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Published: 2014/04/26

Santana Highlights First Day of Jazz Fest

Santana closed out the Acura Stage on the first day of the 2014 New Orleans Jazz & Heritage Festival with a rocking two-and-a-half hour set that featured plenty of emphasis on latin rhythms, as well as its fair share of semi-coherent rants from the legendary guitarist that is the band’s namesake. The group knocked out hits like “Black Magic Woman,” “Maria Maria” and “Oye Como Va” early in the set before delving into lengthy jams of tunes like “No One To Depend On” during the middle part of the show. The performance saw an extended appearance from Santana’s wife, former Lenny Kravitz drummer Cindy Blackman, who took up the kit for a significant portion of the set. The end of the show, which included a rendition of the smash hit “Smooth” and a jam based on John Coltrane’s “Acknowledgment,” featured sit ins from father/daughter trombone duo of Jeff and Natalie Cressman, along with some maracas work from Jazz Fest producer Quint Davis. Santana also found ample time to ramble about a range of subjects from voodoo, to the Black Panthers and the mega-philanthropy of billionaires like Bill Gates and Richard Branson throughout the evening.

Day one also featured a number of other fantastic acts that were scattered across the festival’s many stages. British soul songstress Laura Mvula impressed at the Acura Stage with an early afternoon set that saw her backed by a harp, violin, cello, upright bass and drum kit. The Honey Island Swamp Band drew a sizable crowd over at the Samsung Galaxy Stage, while The New Orleans Klezmer Allstars with Galactic’s Stanton Moore and Ben Ellman brought some Jewish flavor to the Fais Do Do Stage. The group was followed by the Infamous Stringdusters, who worked “When The Saints Go Marching In” into “Deep Elem Blues” to honor their first-ever performance in the Crescent City.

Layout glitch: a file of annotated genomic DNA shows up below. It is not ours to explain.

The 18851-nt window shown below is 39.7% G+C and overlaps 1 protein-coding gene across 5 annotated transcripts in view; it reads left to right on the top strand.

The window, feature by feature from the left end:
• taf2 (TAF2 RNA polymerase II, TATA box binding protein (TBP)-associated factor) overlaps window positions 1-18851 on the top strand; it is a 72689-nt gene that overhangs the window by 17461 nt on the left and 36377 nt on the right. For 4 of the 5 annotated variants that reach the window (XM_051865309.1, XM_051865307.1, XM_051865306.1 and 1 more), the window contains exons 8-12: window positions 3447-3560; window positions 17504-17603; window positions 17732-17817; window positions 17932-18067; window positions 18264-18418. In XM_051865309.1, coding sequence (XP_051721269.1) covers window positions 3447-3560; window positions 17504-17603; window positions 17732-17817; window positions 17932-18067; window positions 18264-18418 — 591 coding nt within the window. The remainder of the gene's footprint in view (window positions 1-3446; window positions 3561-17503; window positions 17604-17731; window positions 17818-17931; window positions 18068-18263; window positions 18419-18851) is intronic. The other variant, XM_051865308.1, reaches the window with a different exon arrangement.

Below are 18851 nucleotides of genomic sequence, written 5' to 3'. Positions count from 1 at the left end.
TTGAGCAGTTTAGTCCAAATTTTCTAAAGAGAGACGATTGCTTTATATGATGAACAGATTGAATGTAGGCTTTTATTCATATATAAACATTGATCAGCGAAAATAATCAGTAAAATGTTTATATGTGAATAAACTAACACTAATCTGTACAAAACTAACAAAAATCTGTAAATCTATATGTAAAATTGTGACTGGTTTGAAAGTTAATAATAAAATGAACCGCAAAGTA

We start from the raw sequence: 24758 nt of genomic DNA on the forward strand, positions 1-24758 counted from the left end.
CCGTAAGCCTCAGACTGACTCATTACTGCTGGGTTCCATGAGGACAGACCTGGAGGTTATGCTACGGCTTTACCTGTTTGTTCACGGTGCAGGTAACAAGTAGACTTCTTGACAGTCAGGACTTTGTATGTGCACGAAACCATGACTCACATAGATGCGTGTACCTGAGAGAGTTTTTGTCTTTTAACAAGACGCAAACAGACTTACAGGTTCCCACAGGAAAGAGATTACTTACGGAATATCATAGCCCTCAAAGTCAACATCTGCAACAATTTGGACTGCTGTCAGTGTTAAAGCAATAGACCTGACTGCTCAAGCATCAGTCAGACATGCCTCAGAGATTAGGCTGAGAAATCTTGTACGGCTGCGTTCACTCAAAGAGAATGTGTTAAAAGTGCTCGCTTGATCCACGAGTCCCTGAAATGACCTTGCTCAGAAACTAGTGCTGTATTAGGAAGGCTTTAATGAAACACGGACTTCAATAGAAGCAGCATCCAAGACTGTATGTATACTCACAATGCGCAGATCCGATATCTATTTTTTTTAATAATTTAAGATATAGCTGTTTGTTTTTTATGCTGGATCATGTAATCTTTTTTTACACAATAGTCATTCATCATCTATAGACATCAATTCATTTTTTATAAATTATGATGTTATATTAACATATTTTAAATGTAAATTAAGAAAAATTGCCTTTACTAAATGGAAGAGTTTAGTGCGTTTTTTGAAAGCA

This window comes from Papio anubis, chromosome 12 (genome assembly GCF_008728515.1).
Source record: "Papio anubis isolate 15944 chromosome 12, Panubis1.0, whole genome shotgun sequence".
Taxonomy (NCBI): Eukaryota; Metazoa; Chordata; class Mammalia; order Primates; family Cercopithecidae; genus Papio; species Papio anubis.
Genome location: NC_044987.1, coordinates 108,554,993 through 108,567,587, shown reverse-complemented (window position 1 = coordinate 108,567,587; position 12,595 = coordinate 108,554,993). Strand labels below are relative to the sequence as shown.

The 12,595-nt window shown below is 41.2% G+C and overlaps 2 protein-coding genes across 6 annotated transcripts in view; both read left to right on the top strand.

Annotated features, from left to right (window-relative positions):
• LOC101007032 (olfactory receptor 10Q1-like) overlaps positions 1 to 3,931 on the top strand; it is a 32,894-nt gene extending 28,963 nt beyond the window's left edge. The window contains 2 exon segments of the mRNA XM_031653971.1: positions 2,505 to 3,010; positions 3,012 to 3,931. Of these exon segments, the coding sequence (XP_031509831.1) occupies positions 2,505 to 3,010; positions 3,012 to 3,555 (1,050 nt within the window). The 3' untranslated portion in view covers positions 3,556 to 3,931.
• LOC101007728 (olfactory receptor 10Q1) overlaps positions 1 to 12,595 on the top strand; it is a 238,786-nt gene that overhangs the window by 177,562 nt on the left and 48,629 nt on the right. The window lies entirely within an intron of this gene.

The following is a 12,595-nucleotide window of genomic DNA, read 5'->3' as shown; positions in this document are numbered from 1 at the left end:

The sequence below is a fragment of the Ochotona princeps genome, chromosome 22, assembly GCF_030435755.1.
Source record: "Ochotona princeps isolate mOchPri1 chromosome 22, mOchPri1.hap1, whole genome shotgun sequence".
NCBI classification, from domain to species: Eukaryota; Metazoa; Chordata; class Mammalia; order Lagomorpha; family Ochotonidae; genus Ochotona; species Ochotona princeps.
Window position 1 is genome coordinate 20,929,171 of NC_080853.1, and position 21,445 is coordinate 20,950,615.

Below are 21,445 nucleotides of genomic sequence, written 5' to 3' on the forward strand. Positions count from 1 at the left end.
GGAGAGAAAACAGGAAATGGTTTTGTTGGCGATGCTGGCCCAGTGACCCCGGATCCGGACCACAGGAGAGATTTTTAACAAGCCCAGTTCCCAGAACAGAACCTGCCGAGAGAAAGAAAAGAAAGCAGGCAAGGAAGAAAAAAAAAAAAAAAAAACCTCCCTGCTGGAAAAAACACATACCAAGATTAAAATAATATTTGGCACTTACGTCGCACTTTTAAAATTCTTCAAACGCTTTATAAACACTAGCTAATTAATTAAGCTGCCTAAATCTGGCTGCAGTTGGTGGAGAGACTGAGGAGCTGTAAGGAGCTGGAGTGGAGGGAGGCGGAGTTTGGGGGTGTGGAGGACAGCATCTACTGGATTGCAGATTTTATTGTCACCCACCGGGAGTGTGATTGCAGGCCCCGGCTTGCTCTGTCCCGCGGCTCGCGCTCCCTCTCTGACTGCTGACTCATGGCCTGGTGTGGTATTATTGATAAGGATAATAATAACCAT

Meanwhile, Shamarr Allen & The Underdawgs got some help from Blues Traveler frontman John Popper, who took up his harmonica for a lively rendition of his band’s classic “Runaround.” Jason Isbell then took over the Samsung Galaxy Stage for a set that was heavy on material from his 2013 release Southeastern, before The Avett Brothers closed out that stage.

After the festival proper wrapped up for the day, music lovers galore dispersed across the city for late night parties at a number of different clubs. This writer found himself at the Howlin Wolf for Dumpstaphunk’s Led Zeppelin tribute show, featured almost two hours of more-or-less faithful renditions of classics like “Dancing Days,” “D’yer Mak’er” and “Misty Mountain Hop.” Jon Popper joined the fray for extended harmonica jams on two occasions, while London Souls guitarist Tash Neal sat in for “The Ocean” and “Heartbreaker” before guitarist Eric McFadden helped them with a final “Immigrant Song” to end the night. Dumpstaphunk was then followed—after a bit of technical difficulties—by The Easy Star Allstars, who put their spin on Radiohead’s “Electioneering” and Michael Jackson’s “Bille Jean” before performing their Dub Side of the Moon Pink Floyd tribute in its entirety.

The New Orleans Jazz and Heritage Festival will continue today with Phish’s first show in New Orleans since 1999.


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